John Dumbrell

’s ideas were forged during the presidency of George Herbert Walker Bush. They proceeded from responses to the 1991 Gulf war, especially in connection with America’s failure then to remove Saddam Hussein from power. Bush senior no more followed a neocon foreign policy than had Reagan. For a variety of reasons, contemporary neocons find it difficult to criticise either president. Yet, post-Cold War

in Intelligence and national security policymaking on Iraq
Paul R. Pillar

focused on the errors made in assessing Saddam Hussein’s unconventional weapons programs. A commission chaired by Judge Laurence Silberman and former Senator Charles Robb usefully documented the intelligence community’s mistakes in a solid and comprehensive report released in March 2005. Corrections were indeed in order, and the intelligence community has begun to make them. At the same time, an acrimonious

in Intelligence and national security policymaking on Iraq
Abstract only
Excerpts from key US speeches before the war in Iraq
James P. Pfiffner and Mark Phythian

at the Veterans of Foreign Wars Convention, August 26, 2002 (excerpts) The case of Saddam Hussein, a sworn enemy of our country, requires a candid appraisal of the facts. After his defeat in the Gulf War in 1991, Saddam agreed under to U.N. Security Council Resolution 687 to cease all development of weapons of mass destruction. He agreed to end his nuclear weapons program. He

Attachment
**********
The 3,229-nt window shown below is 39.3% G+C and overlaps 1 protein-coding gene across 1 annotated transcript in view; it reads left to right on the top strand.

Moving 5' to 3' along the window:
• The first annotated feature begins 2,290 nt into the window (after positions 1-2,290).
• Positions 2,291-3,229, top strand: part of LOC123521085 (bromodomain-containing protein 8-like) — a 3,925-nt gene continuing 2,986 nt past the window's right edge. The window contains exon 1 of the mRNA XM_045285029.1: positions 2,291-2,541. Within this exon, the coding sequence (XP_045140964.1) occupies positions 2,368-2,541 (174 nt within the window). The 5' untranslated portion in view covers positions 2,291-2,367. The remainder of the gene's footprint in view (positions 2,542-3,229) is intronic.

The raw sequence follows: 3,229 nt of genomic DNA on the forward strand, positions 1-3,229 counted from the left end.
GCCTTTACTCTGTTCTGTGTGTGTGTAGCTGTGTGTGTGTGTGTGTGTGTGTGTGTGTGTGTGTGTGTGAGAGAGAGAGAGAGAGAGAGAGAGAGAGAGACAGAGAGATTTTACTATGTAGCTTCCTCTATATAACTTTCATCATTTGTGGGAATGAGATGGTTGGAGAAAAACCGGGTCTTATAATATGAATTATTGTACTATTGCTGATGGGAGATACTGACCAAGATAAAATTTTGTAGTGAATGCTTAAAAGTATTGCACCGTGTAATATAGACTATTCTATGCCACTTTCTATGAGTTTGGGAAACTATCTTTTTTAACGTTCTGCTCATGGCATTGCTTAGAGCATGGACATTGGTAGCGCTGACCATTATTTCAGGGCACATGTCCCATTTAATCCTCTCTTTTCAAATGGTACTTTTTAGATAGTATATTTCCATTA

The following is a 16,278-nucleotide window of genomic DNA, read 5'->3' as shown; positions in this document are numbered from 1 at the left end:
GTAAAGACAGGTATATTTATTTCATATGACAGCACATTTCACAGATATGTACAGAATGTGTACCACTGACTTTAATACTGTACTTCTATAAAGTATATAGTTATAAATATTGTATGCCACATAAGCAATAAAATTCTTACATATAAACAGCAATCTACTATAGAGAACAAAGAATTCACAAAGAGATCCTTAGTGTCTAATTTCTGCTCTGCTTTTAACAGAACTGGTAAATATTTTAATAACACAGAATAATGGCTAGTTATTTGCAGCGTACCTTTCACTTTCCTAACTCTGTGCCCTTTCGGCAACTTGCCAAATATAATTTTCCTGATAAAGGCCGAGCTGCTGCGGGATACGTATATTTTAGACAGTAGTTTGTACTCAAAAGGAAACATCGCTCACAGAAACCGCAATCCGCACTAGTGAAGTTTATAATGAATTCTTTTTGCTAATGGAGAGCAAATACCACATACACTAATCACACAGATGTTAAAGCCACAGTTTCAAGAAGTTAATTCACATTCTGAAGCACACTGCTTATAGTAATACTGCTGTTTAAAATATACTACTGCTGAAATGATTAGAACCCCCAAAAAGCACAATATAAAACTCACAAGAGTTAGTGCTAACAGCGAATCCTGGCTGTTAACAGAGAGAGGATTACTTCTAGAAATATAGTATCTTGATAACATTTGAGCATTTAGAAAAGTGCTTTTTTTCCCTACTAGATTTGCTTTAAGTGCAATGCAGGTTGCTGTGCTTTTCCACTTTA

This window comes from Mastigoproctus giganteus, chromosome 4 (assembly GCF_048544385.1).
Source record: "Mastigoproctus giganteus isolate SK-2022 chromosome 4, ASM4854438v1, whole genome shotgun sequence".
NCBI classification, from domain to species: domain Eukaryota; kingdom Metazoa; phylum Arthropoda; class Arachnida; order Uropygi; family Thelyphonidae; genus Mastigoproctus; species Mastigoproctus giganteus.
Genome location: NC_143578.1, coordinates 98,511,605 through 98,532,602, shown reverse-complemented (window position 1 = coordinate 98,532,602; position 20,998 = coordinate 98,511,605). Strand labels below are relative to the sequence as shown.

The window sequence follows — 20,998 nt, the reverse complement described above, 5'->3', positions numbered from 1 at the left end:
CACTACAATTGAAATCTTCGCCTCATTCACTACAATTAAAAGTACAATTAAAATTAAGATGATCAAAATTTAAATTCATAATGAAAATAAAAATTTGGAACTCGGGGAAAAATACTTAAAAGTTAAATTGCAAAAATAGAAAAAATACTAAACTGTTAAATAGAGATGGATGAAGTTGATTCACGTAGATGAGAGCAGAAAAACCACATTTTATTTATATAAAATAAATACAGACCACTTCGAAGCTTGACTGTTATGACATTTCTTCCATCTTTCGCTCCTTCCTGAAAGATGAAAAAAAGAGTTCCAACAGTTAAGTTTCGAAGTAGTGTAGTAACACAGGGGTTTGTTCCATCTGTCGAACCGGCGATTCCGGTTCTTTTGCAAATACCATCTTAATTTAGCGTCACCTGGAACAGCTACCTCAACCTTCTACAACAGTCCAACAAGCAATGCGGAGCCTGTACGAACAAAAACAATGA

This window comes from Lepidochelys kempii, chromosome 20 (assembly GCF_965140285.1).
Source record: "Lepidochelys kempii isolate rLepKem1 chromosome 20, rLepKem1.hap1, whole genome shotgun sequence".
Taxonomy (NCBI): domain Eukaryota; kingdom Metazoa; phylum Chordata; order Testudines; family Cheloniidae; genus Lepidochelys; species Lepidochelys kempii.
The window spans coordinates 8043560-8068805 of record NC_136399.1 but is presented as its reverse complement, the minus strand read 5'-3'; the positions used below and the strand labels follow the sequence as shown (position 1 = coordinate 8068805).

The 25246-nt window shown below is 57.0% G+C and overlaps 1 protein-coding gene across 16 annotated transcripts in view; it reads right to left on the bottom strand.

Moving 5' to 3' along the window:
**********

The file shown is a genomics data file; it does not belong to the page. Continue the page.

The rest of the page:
in Intelligence and national security policymaking on Iraq
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Excerpts from post-war US investigations
James P. Pfiffner and Mark Phythian

’s weapons of mass destruction. What the intelligence professionals told you about Saddam Hussein’s programs was what they believed. They were simply wrong. Laurence H. Silberman Charles S. Robb Overview of the Report (excerpt): On the brink of war, and in front of the whole world, the United States government asserted that Saddam

in Intelligence and national security policymaking on Iraq
Charlotte Wagnsson

North Korea – as an ‘axis of evil’, and by adopting a National Security Strategy allowing for first strikes. 2 In Jan Hallenberg’s analysis, the decision to get rid of Saddam Hussein’s regime had already been taken in principle in the United States at the presidential level in the autumn of 2001. 3 On 28 January 2003 US President George W. Bush announced what he had already indicated in September 2002

in Security in a greater Europe
Philip M. Taylor

Desert Storm in January 1991. The war ‘to liberate Kuwait’, which lasted barely six weeks, proved to be a decisive military victory without the triumph of seeing Saddam Hussein removed from power. Although this had never been one of the stated aims of the coalition at the time, it was to preoccupy successive administrations in Washington for more than a decade, until President Bush’s son was elected president in 2000. Then, following the 9/11 attacks, an ‘axis of evil’ was identified that included Iraq (as well as Syria and North Korea) and US foreign policy was

in Munitions of the Mind